If you click on to the Government's current fisheries master plan at: www.archive.defra.gov.uk/foodfarm/fisheries/documents/fisheries2027vision.pdf and scroll to page 5, under the heading "Where we are going" you will read:"Government's role is to manage this asset (fishery resources) on behalf of society and to get the most benefits for today's citizens and future generations. The few in society who catch fish are responsible for doing so efficiently. This means getting the best possible economic and social benefits from fishing for the least environmental cost - including safeguarding stocks for the future."
Fine words indeed. Quite how Minister Jonathan Shaw reconciled sanctioning a fishery targeting immature baby bass with up to 65% discards because they are less than the legal size with such fine words is a mystery!
Not only did the Government ignore the recommendations made by the Strategy Unit report 'Net benefits' in respect of RSA but they appear to be embarrassed with the results of their own economic evaluation of RSA in England & Wales. This study was called the Drew Study. It was initiated and funded by Defra and after being put out to tender the contract was awarded to Drew Associates by Defra, so one might imagine that Defra would be entirely at ease with the results. The study found that in just England and Wales the RSA sector was responsible for over £538 million of expenditure. Now bear in mind that the fishery species upon which that expenditure is entirely reliant (recreationals don't target or catch a great many species that are commercially caught)are also responsible for a first sale value of just £40 million from commercial fishing. Yet Defra still continue to refer to them all as 'commercial' stocks and manage them for commercial exploitation wantonly ignoring the requirements of a sector with a turnover of more than half a £billion. They should be embarrassed! So much for informed decision making!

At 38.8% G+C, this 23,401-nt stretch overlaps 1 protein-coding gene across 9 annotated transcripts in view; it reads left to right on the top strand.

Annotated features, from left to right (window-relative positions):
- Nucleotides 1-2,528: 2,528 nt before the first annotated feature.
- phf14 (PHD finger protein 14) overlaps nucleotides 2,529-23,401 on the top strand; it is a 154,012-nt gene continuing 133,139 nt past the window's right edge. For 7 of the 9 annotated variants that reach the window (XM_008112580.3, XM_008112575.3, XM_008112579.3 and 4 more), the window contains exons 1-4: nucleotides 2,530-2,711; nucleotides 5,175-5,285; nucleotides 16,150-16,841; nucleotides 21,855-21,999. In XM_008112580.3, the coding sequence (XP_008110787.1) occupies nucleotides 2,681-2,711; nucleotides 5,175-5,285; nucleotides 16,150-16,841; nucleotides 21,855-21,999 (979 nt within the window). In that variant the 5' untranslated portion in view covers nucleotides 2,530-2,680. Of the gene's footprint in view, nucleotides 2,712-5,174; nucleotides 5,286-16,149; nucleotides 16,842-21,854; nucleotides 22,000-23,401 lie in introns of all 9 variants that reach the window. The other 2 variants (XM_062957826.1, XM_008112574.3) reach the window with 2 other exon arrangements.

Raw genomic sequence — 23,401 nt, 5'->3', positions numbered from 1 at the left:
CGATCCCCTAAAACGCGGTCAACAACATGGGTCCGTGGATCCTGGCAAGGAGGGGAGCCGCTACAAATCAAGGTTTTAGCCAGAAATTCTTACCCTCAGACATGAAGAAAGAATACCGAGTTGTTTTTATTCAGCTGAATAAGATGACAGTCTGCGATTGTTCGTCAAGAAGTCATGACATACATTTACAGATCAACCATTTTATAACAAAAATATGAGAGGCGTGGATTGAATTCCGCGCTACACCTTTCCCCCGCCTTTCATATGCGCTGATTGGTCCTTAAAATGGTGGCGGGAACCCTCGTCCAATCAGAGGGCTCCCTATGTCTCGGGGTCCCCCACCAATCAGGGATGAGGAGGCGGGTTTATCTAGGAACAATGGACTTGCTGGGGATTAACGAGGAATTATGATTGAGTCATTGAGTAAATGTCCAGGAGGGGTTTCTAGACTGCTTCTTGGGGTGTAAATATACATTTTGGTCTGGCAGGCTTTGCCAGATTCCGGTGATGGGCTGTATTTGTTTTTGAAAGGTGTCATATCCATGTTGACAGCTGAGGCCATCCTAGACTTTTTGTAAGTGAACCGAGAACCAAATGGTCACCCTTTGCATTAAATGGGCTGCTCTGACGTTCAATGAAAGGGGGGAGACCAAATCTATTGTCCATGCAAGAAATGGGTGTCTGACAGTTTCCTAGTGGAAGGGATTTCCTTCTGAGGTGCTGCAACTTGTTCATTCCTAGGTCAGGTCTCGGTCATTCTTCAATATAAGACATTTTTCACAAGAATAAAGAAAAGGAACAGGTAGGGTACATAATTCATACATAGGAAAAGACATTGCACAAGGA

So what can the Government do to reassure anglers like me? And in particular how might the Government convince me that their latest proposals in respect of collecting catch and economic data on RSA are for the benefit of RSA as opposed to introducing 'controls' and 'restrictions' on RSA activities?
For me words are insufficient. All the verbal reassurances the Minister can muster won't convince me to trust this or any Government after personally witnessing forty years of constant short term appeasement of the commercial fishing lobby. The real irony of course is that a quick perusal of fisheries statistics illustrate very clearly how decades of acquiescence to commercial fishing interests have actually condemned that very same sector to annihilation.